Williams, Robert Franklin


by Jordan Scott, Government & Heritage Library, 2019; contributions by Kelly Agan, Government & Heritage Library, 2019.


26 Feb. 1925-15 Oct. 1966


Photograph of Robert F. Williams, June 1971, from the University of Michigan News and Information Services Photographs collection, item HS15203. Used with Creative Commons 4.0 international license.Robert F. Williams was an American militant civil rights leader who served as the president of the Monroe, North Carolina chapter of the NAACP in the 1950s and early 1960s. Williams identified as a Black Nationalist and advocated for armed self-defense in the struggle for civil rights. Although this put him at odds with some of his contemporaries such as Martin Luther King, Jr., his stance allied him with other black activists who advocated for this method of active and at times violent resistance, including Ida B. Wells, W.E.B. Du Bois, and Robert Moton. He is also known for his publication Negroes with Guns (published in 1962). His actions, thinking, and writing on the subject of armed resistance were revolutionary and anticipated and contributed to the Black Power movement that grew in the late 1960s.


Williams was born in Monroe, North Carolina on February 26, 1925 to Emma Carter and John L. Williams. John Williams worked for the railroads. Growing up, his grandparents practiced armed self-defense and he received his first gun as a young boy. When Williams was about eleven years old, he witnessed the violent beating of a black woman on the street in Monroe by a policeman named Jesse Helms, Sr. Helms beat the woman and then dragged her bleeding body along the street to the jail. Helms, Sr. was the father of the future United States Senator, Jesse Helms, Jr.


Along with many other southern blacks who would migrate from the South in search of jobs and a better life, Williams moved north during World War II.  He lived in Detroit for a time, witnessing the labor and racial unrest there. He was drafted to the war effort in 1944 and spent a year in the marines before the war ended. Following the war, he returned home to Monroe. There he married Mabel Ola Robinson, a civil rights activist and the couple had three children. In 1955, he joined the Monroe branch of the National Association for the Advancement of Colored People (NAACP), becoming the branch's' president the following year. Aware of the increasing threat to activists and black citizens, he obtained a charter for a local chapter of the National Rifle Association (NRA). From there he formed the Black Guard, bringing black military veterans into the group. The guard received training and weapons from Williams to help protect and defend Monroe’s black population. Williams taught his wife Mabel to shoot, but in general black women were not taught how to shoot despite their insistence. During that time, the group had open armed conflict with the Ku Klux Klan.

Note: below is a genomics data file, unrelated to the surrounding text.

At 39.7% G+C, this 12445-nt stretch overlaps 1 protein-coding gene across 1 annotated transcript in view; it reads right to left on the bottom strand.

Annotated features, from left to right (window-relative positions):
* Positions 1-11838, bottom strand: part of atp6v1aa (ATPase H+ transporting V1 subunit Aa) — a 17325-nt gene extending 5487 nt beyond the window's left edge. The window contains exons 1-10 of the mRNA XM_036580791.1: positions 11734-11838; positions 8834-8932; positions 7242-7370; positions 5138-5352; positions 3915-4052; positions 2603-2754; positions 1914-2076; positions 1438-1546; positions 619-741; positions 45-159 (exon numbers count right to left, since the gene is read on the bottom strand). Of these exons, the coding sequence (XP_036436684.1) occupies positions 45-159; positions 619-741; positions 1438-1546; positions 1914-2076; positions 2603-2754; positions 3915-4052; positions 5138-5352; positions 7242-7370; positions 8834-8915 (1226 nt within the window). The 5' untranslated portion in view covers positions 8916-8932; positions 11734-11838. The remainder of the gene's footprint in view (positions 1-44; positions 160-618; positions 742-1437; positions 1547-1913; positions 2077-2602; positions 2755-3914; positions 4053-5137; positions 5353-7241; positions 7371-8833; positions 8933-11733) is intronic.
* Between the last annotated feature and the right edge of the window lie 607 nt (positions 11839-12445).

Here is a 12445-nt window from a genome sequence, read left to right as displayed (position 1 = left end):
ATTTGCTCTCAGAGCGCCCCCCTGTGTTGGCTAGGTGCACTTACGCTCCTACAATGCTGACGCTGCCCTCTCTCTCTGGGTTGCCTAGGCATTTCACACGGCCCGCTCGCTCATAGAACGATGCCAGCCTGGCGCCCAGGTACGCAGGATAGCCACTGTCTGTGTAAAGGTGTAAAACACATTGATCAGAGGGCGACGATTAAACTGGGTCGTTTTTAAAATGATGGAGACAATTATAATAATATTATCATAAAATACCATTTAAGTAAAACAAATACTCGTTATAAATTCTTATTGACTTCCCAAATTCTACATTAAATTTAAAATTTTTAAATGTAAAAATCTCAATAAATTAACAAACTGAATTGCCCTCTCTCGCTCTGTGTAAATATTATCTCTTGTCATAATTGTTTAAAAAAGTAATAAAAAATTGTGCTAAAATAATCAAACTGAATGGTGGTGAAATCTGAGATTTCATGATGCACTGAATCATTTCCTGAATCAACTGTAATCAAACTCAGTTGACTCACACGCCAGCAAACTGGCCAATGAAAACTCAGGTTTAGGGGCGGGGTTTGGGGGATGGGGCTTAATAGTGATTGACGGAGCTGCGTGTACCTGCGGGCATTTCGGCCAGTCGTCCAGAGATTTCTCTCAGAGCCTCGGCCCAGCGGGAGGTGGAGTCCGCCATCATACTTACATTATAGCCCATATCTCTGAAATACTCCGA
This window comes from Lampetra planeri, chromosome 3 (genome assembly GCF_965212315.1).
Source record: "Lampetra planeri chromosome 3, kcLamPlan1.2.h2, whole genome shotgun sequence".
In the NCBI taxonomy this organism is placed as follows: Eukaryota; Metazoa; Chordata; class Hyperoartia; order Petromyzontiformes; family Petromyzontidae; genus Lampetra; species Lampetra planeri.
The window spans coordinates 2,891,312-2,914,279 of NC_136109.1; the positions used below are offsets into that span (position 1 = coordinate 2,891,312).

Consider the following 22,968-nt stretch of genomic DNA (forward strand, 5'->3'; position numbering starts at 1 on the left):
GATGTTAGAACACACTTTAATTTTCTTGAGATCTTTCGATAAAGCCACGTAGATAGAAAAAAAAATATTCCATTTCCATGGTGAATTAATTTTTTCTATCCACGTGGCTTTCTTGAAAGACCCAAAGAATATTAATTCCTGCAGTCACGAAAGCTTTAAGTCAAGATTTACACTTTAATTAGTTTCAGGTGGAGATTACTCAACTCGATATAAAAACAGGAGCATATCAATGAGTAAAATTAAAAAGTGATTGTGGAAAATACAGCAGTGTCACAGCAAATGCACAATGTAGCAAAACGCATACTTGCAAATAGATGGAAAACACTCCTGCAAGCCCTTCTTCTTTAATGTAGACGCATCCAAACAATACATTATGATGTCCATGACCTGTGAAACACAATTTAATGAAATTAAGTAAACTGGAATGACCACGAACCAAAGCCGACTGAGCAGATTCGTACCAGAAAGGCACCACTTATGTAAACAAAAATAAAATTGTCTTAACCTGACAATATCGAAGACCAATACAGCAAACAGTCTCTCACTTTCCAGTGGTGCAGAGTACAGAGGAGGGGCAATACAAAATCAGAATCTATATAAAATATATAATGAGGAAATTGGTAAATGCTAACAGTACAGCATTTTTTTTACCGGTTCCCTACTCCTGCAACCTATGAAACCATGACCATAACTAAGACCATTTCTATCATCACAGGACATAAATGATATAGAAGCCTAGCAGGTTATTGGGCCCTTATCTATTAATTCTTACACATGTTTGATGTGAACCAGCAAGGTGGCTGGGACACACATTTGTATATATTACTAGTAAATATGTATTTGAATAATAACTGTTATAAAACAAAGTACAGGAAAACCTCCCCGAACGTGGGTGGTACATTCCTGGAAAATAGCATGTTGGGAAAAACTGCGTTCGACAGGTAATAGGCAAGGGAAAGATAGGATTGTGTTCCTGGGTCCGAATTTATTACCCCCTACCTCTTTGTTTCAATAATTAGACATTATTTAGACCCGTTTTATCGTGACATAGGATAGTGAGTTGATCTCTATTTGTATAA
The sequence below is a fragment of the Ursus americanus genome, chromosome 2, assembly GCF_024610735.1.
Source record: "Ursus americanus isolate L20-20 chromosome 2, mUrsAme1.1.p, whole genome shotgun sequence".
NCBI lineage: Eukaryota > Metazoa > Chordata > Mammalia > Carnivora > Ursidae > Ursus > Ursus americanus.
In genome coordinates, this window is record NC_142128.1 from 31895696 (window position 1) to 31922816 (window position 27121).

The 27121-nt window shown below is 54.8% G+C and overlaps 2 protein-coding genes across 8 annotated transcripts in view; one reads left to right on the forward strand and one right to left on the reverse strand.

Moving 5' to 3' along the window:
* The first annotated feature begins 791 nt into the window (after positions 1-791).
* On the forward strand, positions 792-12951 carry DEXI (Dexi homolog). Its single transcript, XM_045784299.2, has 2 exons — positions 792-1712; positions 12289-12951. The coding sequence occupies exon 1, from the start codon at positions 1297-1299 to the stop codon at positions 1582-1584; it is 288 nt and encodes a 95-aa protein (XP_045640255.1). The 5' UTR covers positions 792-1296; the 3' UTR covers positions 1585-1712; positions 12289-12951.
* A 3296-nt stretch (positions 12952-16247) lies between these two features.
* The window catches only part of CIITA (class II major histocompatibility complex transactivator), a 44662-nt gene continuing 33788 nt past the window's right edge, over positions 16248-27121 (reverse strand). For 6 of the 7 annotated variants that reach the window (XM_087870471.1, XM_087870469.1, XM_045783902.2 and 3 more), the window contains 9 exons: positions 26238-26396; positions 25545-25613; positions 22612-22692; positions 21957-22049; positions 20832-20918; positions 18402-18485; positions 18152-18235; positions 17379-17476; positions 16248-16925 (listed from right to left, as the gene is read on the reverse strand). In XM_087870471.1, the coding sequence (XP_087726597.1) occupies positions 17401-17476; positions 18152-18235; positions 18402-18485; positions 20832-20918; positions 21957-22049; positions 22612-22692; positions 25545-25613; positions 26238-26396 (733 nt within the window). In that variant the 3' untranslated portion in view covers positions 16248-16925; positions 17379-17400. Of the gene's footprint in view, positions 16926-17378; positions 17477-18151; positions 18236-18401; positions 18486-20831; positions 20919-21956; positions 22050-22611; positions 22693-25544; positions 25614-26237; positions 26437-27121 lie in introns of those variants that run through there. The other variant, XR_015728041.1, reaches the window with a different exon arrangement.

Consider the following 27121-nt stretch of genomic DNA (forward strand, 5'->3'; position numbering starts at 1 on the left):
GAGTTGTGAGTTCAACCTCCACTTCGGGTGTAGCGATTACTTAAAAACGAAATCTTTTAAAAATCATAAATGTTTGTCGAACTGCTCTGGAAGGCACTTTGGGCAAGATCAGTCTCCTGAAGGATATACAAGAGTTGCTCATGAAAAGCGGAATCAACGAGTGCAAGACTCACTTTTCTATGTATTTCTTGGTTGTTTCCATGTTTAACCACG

During the fifties and sixties, Williams and other major civil rights advocates such as Bayard Rustin, Martin Luther King, Jr., and A.J. Muste, debated civil disobedience and armed self-defense. Williams claimed that while nonviolence was powerful, its triumph depended on the adversary. King saw the advantages of armed self-defense, but argued nonviolence demanded greater self-control and courage. In the late fifties Williams’ position in the NAACP was suspended for his advocacy of violence. He also butted heads with King on issues of leadership tactics.


In May 1961, Williams sent King a telegram insisting King ride with the Freedom Riders and physically participate with fellow protesters. In August of the same year, the Freedom Riders passed through Monroe, determined to demonstrate the effectiveness of civil disobedience and challenge segregation laws. With hostile white observers gathering, the Riders called for the aid of the Black Guard. Two weeks into their protest in Monroe, a white mob attacked the Riders. During the fighting, a white married couple drove into the chaos. Williams rescued the couple and let them stay at his house. White authorities misread the rescue and charged Williams and others with kid-napping, despite the couple not reporting the alleged abduction after they left Williams’ house.